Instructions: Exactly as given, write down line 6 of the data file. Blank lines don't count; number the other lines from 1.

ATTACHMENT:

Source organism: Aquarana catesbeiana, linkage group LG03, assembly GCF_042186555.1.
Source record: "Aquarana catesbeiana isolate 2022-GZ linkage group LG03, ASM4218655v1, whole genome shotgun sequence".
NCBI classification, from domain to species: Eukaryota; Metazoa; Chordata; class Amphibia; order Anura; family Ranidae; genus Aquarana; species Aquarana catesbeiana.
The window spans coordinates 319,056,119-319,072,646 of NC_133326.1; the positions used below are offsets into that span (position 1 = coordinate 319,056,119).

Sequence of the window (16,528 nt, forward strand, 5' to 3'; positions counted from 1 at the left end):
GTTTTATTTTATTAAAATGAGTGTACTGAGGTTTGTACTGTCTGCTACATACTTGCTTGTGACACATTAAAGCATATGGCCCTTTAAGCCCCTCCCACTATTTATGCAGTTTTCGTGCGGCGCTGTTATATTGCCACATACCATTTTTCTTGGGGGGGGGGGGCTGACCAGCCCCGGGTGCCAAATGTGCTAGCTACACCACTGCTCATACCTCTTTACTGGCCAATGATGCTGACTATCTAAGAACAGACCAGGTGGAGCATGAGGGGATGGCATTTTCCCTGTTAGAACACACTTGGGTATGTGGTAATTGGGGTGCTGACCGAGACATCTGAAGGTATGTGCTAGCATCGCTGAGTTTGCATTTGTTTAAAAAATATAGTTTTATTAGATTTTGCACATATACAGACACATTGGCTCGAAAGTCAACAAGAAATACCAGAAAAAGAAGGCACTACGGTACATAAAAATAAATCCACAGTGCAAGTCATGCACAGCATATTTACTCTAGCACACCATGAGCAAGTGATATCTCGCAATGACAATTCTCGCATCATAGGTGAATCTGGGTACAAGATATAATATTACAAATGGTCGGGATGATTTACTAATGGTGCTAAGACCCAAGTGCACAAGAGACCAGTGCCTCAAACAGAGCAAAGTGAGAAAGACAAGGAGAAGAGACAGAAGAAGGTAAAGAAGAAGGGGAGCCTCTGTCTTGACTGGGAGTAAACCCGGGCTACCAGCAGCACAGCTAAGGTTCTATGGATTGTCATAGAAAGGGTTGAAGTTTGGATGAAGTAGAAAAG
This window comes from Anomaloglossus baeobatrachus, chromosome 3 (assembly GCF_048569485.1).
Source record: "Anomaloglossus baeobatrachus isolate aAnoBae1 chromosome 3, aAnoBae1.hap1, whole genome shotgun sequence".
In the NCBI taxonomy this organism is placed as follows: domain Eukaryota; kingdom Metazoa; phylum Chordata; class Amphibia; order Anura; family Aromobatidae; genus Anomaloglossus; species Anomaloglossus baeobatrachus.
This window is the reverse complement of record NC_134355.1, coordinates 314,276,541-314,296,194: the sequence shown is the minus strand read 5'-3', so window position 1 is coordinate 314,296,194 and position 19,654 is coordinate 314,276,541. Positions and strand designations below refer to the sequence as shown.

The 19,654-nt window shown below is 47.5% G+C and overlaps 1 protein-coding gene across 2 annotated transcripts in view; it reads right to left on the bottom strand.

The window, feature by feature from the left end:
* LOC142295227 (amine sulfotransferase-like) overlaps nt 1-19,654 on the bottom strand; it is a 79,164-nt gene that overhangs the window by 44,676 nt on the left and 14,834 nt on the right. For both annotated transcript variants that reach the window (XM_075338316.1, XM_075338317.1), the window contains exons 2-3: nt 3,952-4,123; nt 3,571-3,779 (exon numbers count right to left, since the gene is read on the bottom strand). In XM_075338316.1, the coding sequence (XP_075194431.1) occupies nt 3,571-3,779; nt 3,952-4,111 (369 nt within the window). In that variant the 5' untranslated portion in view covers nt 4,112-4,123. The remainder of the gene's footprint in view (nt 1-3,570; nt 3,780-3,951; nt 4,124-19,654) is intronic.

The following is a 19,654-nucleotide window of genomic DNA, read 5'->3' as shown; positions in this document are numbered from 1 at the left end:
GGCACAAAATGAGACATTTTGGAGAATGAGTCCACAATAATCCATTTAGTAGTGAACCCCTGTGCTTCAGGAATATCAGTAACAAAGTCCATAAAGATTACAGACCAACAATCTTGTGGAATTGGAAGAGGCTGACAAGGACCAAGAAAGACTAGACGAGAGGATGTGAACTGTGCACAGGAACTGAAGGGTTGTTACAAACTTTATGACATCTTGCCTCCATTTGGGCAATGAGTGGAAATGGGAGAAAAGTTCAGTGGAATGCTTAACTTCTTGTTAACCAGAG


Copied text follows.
GTTTTATTTTATTAAAATGAGTGTACTGAGGTTTGTACTGTCTGCTACATACTTGCTTGTGACACATTAAAGCATATGGCCCTTTAAGCCCCTCCCACTATTTATGCAGTTTTCGTGCGGCGCTGTTATATTGCCACATACCATTTTTCTTGGGGGGGGGGGGCTGACCAGCCCCGGGTGCCAAATGTGCTAGCTACACCACTGCTCATACCTCTTTACTGGCCAATGATGCTGACTATCTAAGAACAGACCAGGTGGAGCATGAGGGGATGGCATTTTCCCTGTTAGAACACACTTGGGTATGTGGTAATTGGGGTGCTGACCGAGACATCTGAAGGTATGTGCTAGCATCGCTGAGTTTGCATTTGTTTAAAAAATATAGTTTTATTAGATTTTGCACATATACAGACACATTGGCTCGAAAGTCAACAAGAAATACCAGAAAAAGAAGGCACTACGGTACATAAAAATAAATCCACAGTGCAAGTCATGCACAGCATATTTACTCTAGCACACCATGAGCAAGTGATATCTCGCAATGACAATTCTCGCATCATAGGTGAATCTGGGTACAAGATATAATATTACAAATGGTCGGGATGATTTACTAATGGTGCTAAGACCCAAGTGCACAAGAGACCAGTGCCTCAAACAGAGCAAAGTGAGAAAGACAAGGAGAAGAGACAGAAGAAGGTAAAGAAGAAGGGGAGCCTCTGTCTTGACTGGGAGTAAACCCGGGCTACCAGCAGCACAGCTAAGGTTCTATGGATTGTCATAGAAAGGGTTGAAGTTTGGATGAAGTAGAAAAG